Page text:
This is the final article of a three-part series. In Part 1 we discussed the idea of alternative investments and how to invest for privacy. In Part 2 we discussed investing for security. Today we will conclude our overview by explaining how to invest for insurance.
Car insurance, health insurance, and life insurance all protect ourselves and our families from various types of misfortune. The FDIC insurance mentioned yesterday protects your first hundred thousand in the bank. Social Security is billed as social insurance to protect you in retirement. But how can you protect yourself if the government guaranteeing all of these things were to collapse? Alternative investments are how. If global faith in the dollar disappears, your greenbacks and the plastic cards that trade them may become worthless. If you never acquired any kind of alternative investments before this event, you would be quite poor and helpless.
Alternative investments as a form of insurance are where this concept gets fun because unlike investments designed for privacy or security, assets for insurance can take nearly any form. Assuming a societal collapse, buying and selling goods would quickly devolve to the barter system. Even a short-lived banking crisis may completely shut down credit and debit card transactions and make people uneasy about accepting dollar bills. At this point, how will you feed your family? Sure, you can stockpile food, which in and of itself is an investment (albeit one with a shelf life), but another way would be to have some easily tradeable product. Do you smoke? Keep an extra couple cartons of cigarettes in the house. Do you drink? Keep some extra bottles of alcohol in the basement. Do you shoot? Keep some extra ammo on hand. All of these things should be readily convertible into whatever you need to purchase when they day comes where cash is no longer king.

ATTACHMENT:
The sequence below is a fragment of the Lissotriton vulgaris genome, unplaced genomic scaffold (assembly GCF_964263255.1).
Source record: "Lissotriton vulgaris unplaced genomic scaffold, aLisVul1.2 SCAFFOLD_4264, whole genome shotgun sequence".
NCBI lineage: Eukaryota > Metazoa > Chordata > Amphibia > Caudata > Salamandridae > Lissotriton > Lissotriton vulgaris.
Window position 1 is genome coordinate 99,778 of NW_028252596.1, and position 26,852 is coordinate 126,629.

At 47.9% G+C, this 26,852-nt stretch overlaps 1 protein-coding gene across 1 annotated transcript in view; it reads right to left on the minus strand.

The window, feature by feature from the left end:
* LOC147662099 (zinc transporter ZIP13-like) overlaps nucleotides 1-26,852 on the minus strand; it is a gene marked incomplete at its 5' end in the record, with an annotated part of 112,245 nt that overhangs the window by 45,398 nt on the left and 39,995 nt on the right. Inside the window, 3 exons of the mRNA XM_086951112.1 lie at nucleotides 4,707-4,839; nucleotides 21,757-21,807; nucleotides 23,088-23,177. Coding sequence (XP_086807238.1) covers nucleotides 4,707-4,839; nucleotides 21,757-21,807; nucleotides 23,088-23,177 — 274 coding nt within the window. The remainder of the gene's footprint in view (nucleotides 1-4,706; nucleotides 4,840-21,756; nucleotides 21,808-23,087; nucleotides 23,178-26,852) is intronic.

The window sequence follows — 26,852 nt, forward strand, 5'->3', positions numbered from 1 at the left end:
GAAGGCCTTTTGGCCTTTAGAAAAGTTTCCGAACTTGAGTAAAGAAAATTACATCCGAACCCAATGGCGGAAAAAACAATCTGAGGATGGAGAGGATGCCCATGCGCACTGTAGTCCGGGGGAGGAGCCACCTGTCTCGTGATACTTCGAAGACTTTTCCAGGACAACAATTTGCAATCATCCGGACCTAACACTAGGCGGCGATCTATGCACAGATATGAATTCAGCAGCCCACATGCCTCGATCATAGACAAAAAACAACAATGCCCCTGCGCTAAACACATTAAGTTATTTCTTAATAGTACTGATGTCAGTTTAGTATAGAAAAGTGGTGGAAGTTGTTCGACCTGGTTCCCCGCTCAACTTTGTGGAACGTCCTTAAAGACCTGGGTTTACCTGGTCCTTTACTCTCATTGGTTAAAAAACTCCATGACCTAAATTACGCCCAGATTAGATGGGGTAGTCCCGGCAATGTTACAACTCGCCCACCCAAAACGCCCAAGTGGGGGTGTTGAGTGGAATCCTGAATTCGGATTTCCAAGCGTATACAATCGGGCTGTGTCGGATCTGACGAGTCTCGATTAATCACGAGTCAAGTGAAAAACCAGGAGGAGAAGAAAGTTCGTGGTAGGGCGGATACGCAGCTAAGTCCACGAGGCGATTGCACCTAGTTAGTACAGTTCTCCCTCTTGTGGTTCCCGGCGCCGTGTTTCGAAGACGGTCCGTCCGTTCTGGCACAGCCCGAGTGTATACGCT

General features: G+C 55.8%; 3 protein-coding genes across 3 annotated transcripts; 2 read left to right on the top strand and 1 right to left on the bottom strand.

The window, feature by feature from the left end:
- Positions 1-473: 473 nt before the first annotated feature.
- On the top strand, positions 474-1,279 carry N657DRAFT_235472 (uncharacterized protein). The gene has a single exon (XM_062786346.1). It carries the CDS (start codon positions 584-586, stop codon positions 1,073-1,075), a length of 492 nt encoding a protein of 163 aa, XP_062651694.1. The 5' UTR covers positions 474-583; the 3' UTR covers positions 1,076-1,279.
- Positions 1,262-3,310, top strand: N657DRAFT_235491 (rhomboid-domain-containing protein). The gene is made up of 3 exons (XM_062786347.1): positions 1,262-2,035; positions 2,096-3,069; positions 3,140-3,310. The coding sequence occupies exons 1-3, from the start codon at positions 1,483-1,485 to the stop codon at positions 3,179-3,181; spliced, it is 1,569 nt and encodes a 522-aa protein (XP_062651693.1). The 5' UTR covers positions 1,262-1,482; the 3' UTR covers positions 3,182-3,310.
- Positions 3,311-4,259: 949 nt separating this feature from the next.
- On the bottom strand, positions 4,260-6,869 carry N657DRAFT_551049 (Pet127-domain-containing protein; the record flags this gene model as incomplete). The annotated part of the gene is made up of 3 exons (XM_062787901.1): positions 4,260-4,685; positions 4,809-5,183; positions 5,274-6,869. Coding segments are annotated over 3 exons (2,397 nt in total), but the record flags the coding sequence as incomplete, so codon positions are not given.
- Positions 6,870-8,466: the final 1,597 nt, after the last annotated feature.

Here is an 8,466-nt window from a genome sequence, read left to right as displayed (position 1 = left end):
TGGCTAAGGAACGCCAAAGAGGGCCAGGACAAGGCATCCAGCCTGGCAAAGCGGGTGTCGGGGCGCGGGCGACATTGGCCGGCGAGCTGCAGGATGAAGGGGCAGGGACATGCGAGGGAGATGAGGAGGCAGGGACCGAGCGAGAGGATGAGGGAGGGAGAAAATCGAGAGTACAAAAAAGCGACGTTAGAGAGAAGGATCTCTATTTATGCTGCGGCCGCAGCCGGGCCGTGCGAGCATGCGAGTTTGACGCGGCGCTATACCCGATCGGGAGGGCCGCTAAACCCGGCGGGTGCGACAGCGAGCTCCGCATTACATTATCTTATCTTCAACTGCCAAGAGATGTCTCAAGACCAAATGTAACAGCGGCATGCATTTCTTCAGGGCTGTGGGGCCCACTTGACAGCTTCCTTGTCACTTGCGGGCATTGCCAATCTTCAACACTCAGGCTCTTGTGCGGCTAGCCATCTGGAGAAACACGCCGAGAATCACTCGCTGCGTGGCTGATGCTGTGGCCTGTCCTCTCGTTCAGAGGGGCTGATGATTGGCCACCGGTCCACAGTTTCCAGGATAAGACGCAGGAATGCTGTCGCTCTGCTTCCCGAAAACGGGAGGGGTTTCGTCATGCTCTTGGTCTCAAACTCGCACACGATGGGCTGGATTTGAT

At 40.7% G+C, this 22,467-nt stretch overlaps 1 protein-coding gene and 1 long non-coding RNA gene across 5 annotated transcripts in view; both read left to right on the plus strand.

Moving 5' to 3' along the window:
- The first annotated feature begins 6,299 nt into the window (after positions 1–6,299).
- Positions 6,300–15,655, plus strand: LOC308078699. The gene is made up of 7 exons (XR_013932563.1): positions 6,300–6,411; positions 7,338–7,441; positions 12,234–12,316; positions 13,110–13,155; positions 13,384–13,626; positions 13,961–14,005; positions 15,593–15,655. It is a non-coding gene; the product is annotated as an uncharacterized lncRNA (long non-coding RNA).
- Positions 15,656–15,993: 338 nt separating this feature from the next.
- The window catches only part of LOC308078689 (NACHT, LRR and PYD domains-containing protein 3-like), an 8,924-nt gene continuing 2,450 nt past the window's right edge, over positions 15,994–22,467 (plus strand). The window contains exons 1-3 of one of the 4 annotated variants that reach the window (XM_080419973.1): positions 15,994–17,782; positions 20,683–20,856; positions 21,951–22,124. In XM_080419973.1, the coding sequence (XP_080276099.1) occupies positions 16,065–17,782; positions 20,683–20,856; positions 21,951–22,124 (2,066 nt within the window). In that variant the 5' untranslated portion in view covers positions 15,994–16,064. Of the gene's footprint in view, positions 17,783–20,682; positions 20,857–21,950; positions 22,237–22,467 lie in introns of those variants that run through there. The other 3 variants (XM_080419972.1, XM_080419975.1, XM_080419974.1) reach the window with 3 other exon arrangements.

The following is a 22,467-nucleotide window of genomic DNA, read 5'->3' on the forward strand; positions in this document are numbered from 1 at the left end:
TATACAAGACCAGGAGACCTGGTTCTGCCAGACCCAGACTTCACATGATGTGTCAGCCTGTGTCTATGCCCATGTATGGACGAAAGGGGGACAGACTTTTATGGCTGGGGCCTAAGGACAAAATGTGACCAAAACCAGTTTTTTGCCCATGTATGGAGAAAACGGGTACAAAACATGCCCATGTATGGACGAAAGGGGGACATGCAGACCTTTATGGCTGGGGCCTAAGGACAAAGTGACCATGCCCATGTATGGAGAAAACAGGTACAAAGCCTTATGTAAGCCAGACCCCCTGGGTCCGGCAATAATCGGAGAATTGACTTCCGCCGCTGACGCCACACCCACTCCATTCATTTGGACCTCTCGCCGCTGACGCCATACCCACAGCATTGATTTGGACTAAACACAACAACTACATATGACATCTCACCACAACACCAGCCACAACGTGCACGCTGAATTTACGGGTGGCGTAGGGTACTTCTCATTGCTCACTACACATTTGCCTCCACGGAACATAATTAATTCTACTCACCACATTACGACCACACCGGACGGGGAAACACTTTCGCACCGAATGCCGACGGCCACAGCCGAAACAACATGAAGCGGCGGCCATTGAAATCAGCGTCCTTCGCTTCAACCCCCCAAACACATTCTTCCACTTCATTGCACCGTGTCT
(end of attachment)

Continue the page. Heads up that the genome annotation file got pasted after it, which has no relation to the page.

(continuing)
Bigger items can be investments, too. Purchasing additional firearms is an excellent store of value and doubles as an incredibly desirable trade good during times of crisis. Pieces of land which can be rented or farmed are also good choices. Solar panels, generators, and stabilized gasoline will keep you powered and will also be in high demand if the day comes where the lights turn off. Along the lines of storing a surplus of the things you enjoy in your basement, consider buying a few gas cans and filling them up with stabilized gasoline. Once every year, use the stored gas to refuel your car and then replace what you used from storage.
Perhaps the most enjoyable kind of investment is the investment in yourself. Many people have hobbies which they can easily convert into an income stream. Do you know how to make jerky? Do you can or preserve produce? Knit or crochet? Grow a garden? Brew beer or wine? Make knives or fix guns? How much longer could you support your hobby without another trip to the store? Aim to purchase few months of supplies, and you have just made an investment for insurance in the event of a prolonged personal, natural, or economic crisis.
Alternative investments for insurance are all about creating an income stream or providing a form of alternate currency. The day may never come when you need to use them, which is why rotating a larger supply of the items you use on a weekly basis is a smart strategy. However, if the day comes where these items are truly in demand, you will be in a phenomenal position both personally and financially.
These three pillars of alternative investing – privacy, security, and insurance – should be enough motivation to convince just about anybody to devote at least a portion of their savings into items outside the mainstream. Where cash falls short, these products and concepts enable you to protect your safety, your wealth, and your future.